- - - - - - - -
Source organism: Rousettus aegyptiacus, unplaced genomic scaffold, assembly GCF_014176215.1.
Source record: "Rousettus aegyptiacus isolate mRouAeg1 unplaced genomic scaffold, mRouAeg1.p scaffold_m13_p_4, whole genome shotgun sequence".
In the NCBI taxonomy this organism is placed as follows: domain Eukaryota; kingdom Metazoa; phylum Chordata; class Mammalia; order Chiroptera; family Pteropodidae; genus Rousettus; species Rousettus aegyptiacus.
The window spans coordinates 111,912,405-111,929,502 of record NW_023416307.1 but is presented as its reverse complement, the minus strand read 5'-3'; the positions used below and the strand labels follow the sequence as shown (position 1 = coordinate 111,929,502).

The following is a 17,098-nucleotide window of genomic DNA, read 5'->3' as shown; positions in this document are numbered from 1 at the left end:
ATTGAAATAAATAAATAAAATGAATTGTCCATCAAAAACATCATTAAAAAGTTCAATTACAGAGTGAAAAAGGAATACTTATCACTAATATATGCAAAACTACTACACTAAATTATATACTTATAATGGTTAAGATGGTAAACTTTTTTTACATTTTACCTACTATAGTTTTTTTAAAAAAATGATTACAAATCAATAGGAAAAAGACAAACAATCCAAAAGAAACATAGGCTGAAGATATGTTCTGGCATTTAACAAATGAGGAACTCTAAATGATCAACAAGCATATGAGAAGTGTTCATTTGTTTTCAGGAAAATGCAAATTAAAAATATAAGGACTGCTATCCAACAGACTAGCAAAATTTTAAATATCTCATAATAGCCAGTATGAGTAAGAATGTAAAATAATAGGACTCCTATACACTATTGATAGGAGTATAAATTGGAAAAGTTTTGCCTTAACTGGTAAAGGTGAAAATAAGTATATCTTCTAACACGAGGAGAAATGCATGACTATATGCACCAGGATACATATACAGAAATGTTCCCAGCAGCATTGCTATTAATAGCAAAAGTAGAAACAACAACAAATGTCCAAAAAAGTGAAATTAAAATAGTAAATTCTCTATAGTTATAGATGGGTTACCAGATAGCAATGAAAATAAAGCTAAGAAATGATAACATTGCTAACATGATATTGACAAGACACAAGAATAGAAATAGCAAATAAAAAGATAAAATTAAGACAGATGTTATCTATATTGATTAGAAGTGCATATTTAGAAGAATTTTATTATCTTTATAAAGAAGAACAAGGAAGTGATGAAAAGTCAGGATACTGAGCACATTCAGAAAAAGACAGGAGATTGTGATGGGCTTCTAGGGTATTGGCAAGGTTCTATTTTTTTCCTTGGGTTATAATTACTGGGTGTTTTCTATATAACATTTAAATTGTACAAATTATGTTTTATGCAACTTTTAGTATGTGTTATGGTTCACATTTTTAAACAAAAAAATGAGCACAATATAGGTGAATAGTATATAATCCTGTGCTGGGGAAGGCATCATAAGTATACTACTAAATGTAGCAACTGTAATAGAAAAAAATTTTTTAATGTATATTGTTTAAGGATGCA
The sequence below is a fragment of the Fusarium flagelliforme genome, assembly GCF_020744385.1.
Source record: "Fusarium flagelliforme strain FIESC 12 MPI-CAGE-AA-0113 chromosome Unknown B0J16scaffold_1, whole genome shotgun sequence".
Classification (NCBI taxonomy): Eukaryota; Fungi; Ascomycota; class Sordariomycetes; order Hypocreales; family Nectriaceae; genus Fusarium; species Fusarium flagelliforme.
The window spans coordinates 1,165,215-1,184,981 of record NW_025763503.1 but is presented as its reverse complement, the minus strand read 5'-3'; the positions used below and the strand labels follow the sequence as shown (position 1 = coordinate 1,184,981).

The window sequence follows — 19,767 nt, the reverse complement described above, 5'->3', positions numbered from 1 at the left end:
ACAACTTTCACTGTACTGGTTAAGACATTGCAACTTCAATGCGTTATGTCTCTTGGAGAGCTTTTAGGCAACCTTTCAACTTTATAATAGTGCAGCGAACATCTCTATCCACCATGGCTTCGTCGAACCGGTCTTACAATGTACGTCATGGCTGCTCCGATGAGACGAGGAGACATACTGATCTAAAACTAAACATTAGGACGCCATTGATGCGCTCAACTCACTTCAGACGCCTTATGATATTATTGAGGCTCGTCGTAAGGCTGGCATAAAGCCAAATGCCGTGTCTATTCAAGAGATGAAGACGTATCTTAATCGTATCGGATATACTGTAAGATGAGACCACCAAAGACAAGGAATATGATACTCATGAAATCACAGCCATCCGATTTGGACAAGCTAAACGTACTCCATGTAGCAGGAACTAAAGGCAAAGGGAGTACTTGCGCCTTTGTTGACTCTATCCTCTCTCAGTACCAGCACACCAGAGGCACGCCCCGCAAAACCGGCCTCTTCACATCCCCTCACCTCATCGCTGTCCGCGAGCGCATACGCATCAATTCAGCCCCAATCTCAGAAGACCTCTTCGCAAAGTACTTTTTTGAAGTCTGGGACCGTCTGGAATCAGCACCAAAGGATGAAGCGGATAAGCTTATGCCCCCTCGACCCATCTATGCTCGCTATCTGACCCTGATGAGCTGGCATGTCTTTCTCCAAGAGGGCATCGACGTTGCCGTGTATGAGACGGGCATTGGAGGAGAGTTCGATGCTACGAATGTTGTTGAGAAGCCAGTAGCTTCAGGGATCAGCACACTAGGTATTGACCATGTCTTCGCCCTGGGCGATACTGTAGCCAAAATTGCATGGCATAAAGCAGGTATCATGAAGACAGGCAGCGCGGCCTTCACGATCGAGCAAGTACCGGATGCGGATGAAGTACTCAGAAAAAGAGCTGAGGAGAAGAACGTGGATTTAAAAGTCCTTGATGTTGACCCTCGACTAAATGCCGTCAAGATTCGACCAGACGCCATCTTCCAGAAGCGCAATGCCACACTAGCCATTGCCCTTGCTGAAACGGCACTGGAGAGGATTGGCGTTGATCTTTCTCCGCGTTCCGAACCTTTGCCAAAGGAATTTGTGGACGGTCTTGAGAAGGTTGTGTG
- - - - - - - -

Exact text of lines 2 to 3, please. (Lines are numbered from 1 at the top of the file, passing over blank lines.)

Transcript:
Source record: "Rousettus aegyptiacus isolate mRouAeg1 unplaced genomic scaffold, mRouAeg1.p scaffold_m13_p_4, whole genome shotgun sequence".
In the NCBI taxonomy this organism is placed as follows: domain Eukaryota; kingdom Metazoa; phylum Chordata; class Mammalia; order Chiroptera; family Pteropodidae; genus Rousettus; species Rousettus aegyptiacus.